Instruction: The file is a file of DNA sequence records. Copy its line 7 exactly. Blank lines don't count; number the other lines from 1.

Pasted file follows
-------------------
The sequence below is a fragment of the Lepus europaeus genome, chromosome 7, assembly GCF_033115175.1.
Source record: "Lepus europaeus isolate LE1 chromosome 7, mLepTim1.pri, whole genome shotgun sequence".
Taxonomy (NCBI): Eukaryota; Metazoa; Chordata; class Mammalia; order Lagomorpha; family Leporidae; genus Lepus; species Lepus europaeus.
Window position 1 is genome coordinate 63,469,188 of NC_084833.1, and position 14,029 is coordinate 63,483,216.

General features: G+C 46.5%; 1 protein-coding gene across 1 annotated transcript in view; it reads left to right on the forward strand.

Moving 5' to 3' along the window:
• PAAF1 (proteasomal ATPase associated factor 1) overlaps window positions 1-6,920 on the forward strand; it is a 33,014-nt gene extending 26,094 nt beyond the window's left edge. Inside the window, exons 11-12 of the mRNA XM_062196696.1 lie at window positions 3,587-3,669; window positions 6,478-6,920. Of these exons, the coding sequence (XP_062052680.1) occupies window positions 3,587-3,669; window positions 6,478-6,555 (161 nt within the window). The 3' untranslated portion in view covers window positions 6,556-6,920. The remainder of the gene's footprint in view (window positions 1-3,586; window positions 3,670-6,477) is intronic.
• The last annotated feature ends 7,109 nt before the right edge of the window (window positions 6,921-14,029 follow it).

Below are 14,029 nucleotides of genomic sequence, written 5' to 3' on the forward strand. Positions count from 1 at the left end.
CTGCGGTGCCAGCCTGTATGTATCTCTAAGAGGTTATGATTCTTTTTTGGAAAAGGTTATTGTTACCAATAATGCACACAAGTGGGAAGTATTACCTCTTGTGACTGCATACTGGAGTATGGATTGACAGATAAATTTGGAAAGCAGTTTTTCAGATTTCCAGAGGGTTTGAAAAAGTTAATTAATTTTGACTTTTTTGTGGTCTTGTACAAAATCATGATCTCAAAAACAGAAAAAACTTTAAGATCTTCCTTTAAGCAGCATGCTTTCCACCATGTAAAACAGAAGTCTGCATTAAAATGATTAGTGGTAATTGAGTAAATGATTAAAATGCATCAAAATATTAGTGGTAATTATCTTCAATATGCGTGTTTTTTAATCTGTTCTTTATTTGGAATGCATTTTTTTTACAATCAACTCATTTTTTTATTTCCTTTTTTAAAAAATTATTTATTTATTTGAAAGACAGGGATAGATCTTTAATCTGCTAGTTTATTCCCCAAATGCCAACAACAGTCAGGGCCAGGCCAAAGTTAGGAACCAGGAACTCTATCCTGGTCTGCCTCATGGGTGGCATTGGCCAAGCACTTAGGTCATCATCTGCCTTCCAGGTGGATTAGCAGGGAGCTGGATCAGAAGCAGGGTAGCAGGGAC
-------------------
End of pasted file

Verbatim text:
• PAAF1 (proteasomal ATPase associated factor 1) overlaps window positions 1-6,920 on the forward strand; it is a 33,014-nt gene extending 26,094 nt beyond the window's left edge. Inside the window, exons 11-12 of the mRNA XM_062196696.1 lie at window positions 3,587-3,669; window positions 6,478-6,920. Of these exons, the coding sequence (XP_062052680.1) occupies window positions 3,587-3,669; window positions 6,478-6,555 (161 nt within the window). The 3' untranslated portion in view covers window positions 6,556-6,920. The remainder of the gene's footprint in view (window positions 1-3,586; window positions 3,670-6,477) is intronic.